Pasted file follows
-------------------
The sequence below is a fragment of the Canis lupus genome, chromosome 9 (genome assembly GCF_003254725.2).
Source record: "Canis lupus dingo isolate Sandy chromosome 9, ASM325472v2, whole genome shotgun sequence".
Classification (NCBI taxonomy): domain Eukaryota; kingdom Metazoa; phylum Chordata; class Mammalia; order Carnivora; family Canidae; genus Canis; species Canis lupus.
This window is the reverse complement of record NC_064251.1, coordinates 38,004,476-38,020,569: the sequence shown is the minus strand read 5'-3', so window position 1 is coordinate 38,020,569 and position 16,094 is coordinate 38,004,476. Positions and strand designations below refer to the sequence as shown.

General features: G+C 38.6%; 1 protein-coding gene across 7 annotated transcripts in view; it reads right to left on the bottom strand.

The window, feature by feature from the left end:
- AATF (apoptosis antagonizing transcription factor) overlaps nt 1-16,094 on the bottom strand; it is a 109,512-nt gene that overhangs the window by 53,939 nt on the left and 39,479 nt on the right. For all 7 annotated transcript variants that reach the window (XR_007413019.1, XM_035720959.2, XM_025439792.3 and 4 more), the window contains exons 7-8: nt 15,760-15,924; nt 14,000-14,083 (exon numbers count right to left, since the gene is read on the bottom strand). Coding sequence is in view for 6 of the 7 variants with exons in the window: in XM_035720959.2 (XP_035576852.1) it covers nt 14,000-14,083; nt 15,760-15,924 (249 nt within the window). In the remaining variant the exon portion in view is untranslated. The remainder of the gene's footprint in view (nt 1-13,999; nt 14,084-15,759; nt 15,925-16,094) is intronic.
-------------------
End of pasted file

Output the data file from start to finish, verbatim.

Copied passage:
The sequence below is a fragment of the Canis lupus genome, chromosome 9 (genome assembly GCF_003254725.2).
Source record: "Canis lupus dingo isolate Sandy chromosome 9, ASM325472v2, whole genome shotgun sequence".
Classification (NCBI taxonomy): domain Eukaryota; kingdom Metazoa; phylum Chordata; class Mammalia; order Carnivora; family Canidae; genus Canis; species Canis lupus.
This window is the reverse complement of record NC_064251.1, coordinates 38,004,476-38,020,569: the sequence shown is the minus strand read 5'-3', so window position 1 is coordinate 38,020,569 and position 16,094 is coordinate 38,004,476. Positions and strand designations below refer to the sequence as shown.

General features: G+C 38.6%; 1 protein-coding gene across 7 annotated transcripts in view; it reads right to left on the bottom strand.

The window, feature by feature from the left end:
- AATF (apoptosis antagonizing transcription factor) overlaps nt 1-16,094 on the bottom strand; it is a 109,512-nt gene that overhangs the window by 53,939 nt on the left and 39,479 nt on the right. For all 7 annotated transcript variants that reach the window (XR_007413019.1, XM_035720959.2, XM_025439792.3 and 4 more), the window contains exons 7-8: nt 15,760-15,924; nt 14,000-14,083 (exon numbers count right to left, since the gene is read on the bottom strand). Coding sequence is in view for 6 of the 7 variants with exons in the window: in XM_035720959.2 (XP_035576852.1) it covers nt 14,000-14,083; nt 15,760-15,924 (249 nt within the window). In the remaining variant the exon portion in view is untranslated. The remainder of the gene's footprint in view (nt 1-13,999; nt 14,084-15,759; nt 15,925-16,094) is intronic.